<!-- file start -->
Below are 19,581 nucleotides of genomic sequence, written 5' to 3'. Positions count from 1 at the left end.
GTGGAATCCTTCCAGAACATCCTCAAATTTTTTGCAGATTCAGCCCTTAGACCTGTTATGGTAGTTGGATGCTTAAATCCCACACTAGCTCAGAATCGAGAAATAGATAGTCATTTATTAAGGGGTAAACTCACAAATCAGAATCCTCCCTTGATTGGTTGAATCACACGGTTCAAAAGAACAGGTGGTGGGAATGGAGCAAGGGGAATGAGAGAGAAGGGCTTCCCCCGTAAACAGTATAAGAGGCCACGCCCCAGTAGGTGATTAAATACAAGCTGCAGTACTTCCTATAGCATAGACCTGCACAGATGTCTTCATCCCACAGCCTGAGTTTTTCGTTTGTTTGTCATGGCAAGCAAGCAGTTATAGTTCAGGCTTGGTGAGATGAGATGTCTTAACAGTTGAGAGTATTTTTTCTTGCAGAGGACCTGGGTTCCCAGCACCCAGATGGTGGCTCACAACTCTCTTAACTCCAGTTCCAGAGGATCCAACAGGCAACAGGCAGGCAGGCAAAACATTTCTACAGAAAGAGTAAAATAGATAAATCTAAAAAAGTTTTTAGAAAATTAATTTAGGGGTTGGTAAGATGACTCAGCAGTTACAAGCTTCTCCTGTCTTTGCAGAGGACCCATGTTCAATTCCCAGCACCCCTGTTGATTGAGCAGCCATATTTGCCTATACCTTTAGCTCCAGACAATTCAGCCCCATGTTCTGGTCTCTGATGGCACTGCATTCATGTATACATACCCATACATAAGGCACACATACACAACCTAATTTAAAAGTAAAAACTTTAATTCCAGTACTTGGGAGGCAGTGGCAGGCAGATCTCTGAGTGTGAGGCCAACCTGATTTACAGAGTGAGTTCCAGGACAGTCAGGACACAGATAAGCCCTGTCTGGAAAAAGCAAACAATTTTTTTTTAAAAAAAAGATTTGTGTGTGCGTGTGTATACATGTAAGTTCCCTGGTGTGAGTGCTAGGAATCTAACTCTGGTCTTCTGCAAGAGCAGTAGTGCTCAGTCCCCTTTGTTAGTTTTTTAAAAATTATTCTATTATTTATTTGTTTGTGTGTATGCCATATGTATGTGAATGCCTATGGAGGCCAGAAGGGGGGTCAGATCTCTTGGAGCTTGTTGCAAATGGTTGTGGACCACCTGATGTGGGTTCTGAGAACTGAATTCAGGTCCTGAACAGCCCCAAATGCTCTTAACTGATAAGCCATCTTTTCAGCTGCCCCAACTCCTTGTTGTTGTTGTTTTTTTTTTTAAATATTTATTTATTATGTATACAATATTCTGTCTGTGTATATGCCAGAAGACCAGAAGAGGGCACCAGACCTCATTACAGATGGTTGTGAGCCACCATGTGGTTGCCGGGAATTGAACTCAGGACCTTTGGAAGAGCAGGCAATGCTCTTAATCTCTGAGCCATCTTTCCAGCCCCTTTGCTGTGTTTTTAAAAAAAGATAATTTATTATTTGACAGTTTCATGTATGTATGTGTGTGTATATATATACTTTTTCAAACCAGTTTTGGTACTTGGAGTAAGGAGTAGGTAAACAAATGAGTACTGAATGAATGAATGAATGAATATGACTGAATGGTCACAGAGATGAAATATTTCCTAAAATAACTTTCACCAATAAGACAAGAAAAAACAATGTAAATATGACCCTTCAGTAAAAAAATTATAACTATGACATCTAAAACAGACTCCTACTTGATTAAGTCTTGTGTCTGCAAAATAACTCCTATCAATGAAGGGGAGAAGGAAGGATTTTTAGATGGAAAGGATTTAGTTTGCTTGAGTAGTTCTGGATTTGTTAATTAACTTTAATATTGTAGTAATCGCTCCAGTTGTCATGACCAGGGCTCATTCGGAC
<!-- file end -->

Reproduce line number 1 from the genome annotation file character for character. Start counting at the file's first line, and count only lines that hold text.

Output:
Below are 19,581 nucleotides of genomic sequence, written 5' to 3'. Positions count from 1 at the left end.